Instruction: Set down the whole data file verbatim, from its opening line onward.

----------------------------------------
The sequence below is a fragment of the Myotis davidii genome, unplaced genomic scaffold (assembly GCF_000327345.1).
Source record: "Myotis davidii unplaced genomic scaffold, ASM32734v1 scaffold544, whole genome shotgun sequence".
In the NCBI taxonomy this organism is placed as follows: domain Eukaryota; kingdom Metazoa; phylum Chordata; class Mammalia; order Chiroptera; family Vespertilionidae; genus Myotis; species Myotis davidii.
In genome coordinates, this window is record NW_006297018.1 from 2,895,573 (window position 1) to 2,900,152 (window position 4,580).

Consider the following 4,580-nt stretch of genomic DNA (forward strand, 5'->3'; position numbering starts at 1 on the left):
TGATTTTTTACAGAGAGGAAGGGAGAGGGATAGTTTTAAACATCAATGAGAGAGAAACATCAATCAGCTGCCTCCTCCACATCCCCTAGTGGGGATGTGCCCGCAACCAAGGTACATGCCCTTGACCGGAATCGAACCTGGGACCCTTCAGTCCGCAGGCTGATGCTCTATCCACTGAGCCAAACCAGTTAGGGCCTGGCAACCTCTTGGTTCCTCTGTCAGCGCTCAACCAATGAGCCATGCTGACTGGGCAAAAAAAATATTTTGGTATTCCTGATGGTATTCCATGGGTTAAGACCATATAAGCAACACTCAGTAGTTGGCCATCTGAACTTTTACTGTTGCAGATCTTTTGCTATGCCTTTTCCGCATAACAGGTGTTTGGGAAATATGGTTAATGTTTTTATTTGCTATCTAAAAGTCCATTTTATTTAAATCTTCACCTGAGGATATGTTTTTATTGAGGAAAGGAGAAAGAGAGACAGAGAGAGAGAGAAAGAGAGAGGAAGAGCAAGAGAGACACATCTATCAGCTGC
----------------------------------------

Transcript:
The sequence below is a fragment of the Myotis davidii genome, unplaced genomic scaffold (assembly GCF_000327345.1).
Source record: "Myotis davidii unplaced genomic scaffold, ASM32734v1 scaffold544, whole genome shotgun sequence".
In the NCBI taxonomy this organism is placed as follows: domain Eukaryota; kingdom Metazoa; phylum Chordata; class Mammalia; order Chiroptera; family Vespertilionidae; genus Myotis; species Myotis davidii.
In genome coordinates, this window is record NW_006297018.1 from 2,895,573 (window position 1) to 2,900,152 (window position 4,580).

Consider the following 4,580-nt stretch of genomic DNA (forward strand, 5'->3'; position numbering starts at 1 on the left):
TGATTTTTTACAGAGAGGAAGGGAGAGGGATAGTTTTAAACATCAATGAGAGAGAAACATCAATCAGCTGCCTCCTCCACATCCCCTAGTGGGGATGTGCCCGCAACCAAGGTACATGCCCTTGACCGGAATCGAACCTGGGACCCTTCAGTCCGCAGGCTGATGCTCTATCCACTGAGCCAAACCAGTTAGGGCCTGGCAACCTCTTGGTTCCTCTGTCAGCGCTCAACCAATGAGCCATGCTGACTGGGCAAAAAAAATATTTTGGTATTCCTGATGGTATTCCATGGGTTAAGACCATATAAGCAACACTCAGTAGTTGGCCATCTGAACTTTTACTGTTGCAGATCTTTTGCTATGCCTTTTCCGCATAACAGGTGTTTGGGAAATATGGTTAATGTTTTTATTTGCTATCTAAAAGTCCATTTTATTTAAATCTTCACCTGAGGATATGTTTTTATTGAGGAAAGGAGAAAGAGAGACAGAGAGAGAGAGAAAGAGAGAGGAAGAGCAAGAGAGACACATCTATCAGCTGC